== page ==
In 1874, Brigham Young assigned Daniel Webster Jones, Mormon convert and noted rescuer of the ill-fated Willie Handcart Company of 1856, to lead a group of missionaries into Mexico–the first expedition to that country by the Latter-day Saints. At the time of this call, Young explained to Jones “that he would like to have some extracts from the Book of Mormon translated to send to the people of Mexico,” and asked Jones and Henry Brizzee to begin the translation. Jones recalled that the Mormon Prophet “advised us to get our private affairs arranged, also to study up our Spanish and prepare ourselves for translating and report to him.”
Daniel W. Jones had taught himself the Spanish language during his years growing up as an orphan in Texas and New Mexico, but lacked any formal training or study in the language. He explained that “to translate for publication required a more thorough scholarship than either of us possessed. I often thought how good it would be to have a native Spaniard to help us.”
He got his wish when Meliton G. Trejo, “a Spanish gentleman from the Philippine Islands” who, following a series of miraculous dreams and visions had joined the LDS church and immigrated to the Mormon Zion, joined Brizzee and Jones in assisting in the translation process. Trejo was a well-educated Spaniard who had received training at Spain’s military academies and earned a doctorate from the University of Bordeaux. Jones and Trejo completed the translation of roughly 100 pages of selections from the Book of Mormon, and published them as Trozos selectos del Libro de Mormon: que es una narracion escrita por la mano de Mormon, sobre placas de Nephi in 1875.
While Joseph Smith’s unique mode of translating the Book of Mormon from what he termed “Reformed Egyptian” into English has received much attention, the method utilized by Daniel Jones in his translation of the book from English to Spanish has received considerably less attention, though it is equally unique (and fits nicely within the charismatic and revelatory heritage of Mormonism).
When the translation commenced, Jones remembered Brigham Young firmly telling him “the he would hold me responsible for its correctness. This weighed heavily on my mind. So much so that I asked the Lord to in some way manifest to me when there were mistakes.” In his autobiography, Forty Years Among the Indians, Jones recounted the translation process, and just how the Lord manifested mistakes in Brother Trejo’s translation:
The manuscript as written by Brother Trejo, was at times rather after the modern notion of good style. When I called his attention to errors he invariably agreed with me. He often remarked that I was a close critic and understood Spanish better than he did. I did not like to tell him how I discerned the mistakes.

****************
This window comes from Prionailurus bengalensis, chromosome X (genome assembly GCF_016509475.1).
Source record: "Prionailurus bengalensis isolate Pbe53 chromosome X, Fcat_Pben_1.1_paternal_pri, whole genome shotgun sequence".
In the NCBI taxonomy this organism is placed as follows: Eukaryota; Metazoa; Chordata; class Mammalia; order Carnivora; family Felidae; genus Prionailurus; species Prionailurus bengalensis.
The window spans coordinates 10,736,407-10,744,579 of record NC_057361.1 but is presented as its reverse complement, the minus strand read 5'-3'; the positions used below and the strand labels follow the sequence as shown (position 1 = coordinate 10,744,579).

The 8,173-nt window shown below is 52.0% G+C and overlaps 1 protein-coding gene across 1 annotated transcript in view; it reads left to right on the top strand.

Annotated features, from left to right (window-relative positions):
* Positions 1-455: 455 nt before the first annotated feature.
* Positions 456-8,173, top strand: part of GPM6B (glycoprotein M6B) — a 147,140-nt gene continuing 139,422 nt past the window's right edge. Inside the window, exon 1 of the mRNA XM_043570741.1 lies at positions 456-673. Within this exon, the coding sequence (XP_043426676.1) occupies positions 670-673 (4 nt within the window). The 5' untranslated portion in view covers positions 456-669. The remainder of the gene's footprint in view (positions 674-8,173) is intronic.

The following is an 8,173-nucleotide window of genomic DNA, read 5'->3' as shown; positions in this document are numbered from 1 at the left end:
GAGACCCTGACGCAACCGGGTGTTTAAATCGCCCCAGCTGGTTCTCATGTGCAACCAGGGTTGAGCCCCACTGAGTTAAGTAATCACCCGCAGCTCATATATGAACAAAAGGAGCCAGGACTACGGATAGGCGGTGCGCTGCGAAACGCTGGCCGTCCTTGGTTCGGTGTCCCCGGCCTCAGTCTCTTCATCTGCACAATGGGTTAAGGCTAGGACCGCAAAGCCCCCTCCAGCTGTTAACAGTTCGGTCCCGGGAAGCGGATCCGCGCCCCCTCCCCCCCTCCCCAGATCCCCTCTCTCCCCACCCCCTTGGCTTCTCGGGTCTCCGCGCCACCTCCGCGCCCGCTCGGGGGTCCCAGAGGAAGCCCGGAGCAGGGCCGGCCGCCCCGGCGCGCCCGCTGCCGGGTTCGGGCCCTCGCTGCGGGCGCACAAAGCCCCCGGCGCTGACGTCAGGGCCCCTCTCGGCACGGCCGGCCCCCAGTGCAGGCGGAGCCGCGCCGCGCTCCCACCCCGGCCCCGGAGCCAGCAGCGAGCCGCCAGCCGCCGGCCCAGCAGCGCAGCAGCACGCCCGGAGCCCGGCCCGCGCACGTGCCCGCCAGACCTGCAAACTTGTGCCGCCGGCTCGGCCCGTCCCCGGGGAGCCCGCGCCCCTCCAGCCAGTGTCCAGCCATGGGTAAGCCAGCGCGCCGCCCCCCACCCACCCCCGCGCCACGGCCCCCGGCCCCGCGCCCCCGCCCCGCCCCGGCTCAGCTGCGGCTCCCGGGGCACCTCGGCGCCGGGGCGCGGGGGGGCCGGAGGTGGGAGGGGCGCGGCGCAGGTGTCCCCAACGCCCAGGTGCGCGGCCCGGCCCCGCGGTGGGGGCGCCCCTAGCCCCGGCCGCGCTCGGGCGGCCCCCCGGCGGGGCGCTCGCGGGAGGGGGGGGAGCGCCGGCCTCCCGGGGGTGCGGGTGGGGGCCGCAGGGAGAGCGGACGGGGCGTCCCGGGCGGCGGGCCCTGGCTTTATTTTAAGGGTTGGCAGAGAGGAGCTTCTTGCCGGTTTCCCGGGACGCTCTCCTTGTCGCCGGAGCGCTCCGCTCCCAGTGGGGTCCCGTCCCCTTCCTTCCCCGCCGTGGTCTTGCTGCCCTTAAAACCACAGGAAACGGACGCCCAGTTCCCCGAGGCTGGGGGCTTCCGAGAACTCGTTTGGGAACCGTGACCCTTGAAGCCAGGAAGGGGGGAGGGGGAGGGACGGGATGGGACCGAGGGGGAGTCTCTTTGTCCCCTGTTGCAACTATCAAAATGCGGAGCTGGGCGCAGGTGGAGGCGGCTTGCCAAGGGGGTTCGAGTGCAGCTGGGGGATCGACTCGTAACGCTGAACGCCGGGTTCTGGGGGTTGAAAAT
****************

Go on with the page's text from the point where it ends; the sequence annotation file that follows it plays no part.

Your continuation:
I felt a sensation in the center of my forehead as though there was a fine fiber being drawn smoothly out. When a mistake occurred, the smoothness would be interrupted as though a small knot was passing out through the forehead. Whether I saw the mistake or not I was so sure it existed that I would direct my companion’s attention to it and call on him to correct it. When this was done we continued on until the same occurred again.
 See F. Lamond Tullis, “Early Mormon Exploration and Missionary Activities in Mexico,” BYU Studies 22:3 (1982), 289-310. Jared T. and I are currently working on an article examining the intersections of race, religion, and ethnic identity during this first Mormon mission to Mexico. Daniel Webster Jones should not be confused with the governor of Arkansas of the same name or the Mormon missionary and friend of Joseph Smith, Dan Jones.
 Daniel W. Jones, Forty Years Among the Indians: A True yet Thrilling Narrative of the Author’s Experiences Among the Natives (Salt Lake City, Utah: Juvenile Instructor Office, 1890), 219-20.
 See Eduardo Balderas, “How the Scriptures Came to be Translated into Spanish,” Ensign (September 1972), 26-29. For more on Meliton Trejo, see Tressie M. Post, “Meliton Gonzalez Trejo: The First Spanish Translator of the Book of Mormon,” Improvement Era (March 1926), 429-30; and K.E. Duke, “Meliton Gonzalez Trejo: Translator of the Book of Mormon Into Spanish,” Improvement Era (October 1956), 714-15, 753.
 Jones, Forty Years Among the Indians, 232.
 Jones, Forty Years Among the Indians, 232. Even with my mediocre reading abilities in the Spanish language, I can detect some rather obvious translation errors in reading Jones and Trejo’s translation (though that is rather typical of most writings of the era).